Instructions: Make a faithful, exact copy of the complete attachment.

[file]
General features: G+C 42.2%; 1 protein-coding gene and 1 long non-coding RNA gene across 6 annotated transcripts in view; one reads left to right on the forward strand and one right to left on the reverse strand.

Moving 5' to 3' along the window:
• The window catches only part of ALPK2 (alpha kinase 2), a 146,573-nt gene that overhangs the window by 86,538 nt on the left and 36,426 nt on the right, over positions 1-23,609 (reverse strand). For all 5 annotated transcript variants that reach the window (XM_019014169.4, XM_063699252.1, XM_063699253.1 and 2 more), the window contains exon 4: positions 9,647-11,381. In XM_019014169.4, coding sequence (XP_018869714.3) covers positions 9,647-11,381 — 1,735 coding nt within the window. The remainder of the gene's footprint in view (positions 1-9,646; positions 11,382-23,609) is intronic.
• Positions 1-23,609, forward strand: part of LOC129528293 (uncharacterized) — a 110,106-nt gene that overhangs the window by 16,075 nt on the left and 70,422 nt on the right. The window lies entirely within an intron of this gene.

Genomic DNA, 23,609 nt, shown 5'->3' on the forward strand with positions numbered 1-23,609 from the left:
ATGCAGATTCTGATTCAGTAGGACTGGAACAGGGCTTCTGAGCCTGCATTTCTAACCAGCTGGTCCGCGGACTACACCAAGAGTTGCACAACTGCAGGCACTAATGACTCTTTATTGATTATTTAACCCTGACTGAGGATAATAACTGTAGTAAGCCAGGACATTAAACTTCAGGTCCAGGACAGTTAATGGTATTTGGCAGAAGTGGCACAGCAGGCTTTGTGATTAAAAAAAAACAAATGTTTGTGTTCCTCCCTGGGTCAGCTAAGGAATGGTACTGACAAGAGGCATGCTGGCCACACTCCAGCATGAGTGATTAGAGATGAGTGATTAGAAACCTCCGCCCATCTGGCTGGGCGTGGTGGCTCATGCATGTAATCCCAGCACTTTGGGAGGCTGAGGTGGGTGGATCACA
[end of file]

General features: G+C 42.2%; 1 protein-coding gene and 1 long non-coding RNA gene across 6 annotated transcripts in view; one reads left to right on the forward strand and one right to left on the reverse strand.

Moving 5' to 3' along the window:
• The window catches only part of ALPK2 (alpha kinase 2), a 146,573-nt gene that overhangs the window by 86,538 nt on the left and 36,426 nt on the right, over positions 1-23,609 (reverse strand). For all 5 annotated transcript variants that reach the window (XM_019014169.4, XM_063699252.1, XM_063699253.1 and 2 more), the window contains exon 4: positions 9,647-11,381. In XM_019014169.4, coding sequence (XP_018869714.3) covers positions 9,647-11,381 — 1,735 coding nt within the window. The remainder of the gene's footprint in view (positions 1-9,646; positions 11,382-23,609) is intronic.
• Positions 1-23,609, forward strand: part of LOC129528293 (uncharacterized) — a 110,106-nt gene that overhangs the window by 16,075 nt on the left and 70,422 nt on the right. The window lies entirely within an intron of this gene.

Genomic DNA, 23,609 nt, shown 5'->3' on the forward strand with positions numbered 1-23,609 from the left:
ATGCAGATTCTGATTCAGTAGGACTGGAACAGGGCTTCTGAGCCTGCATTTCTAACCAGCTGGTCCGCGGACTACACCAAGAGTTGCACAACTGCAGGCACTAATGACTCTTTATTGATTATTTAACCCTGACTGAGGATAATAACTGTAGTAAGCCAGGACATTAAACTTCAGGTCCAGGACAGTTAATGGTATTTGGCAGAAGTGGCACAGCAGGCTTTGTGATTAAAAAAAAACAAATGTTTGTGTTCCTCCCTGGGTCAGCTAAGGAATGGTACTGACAAGAGGCATGCTGGCCACACTCCAGCATGAGTGATTAGAGATGAGTGATTAGAAACCTCCGCCCATCTGGCTGGGCGTGGTGGCTCATGCATGTAATCCCAGCACTTTGGGAGGCTGAGGTGGGTGGATCACA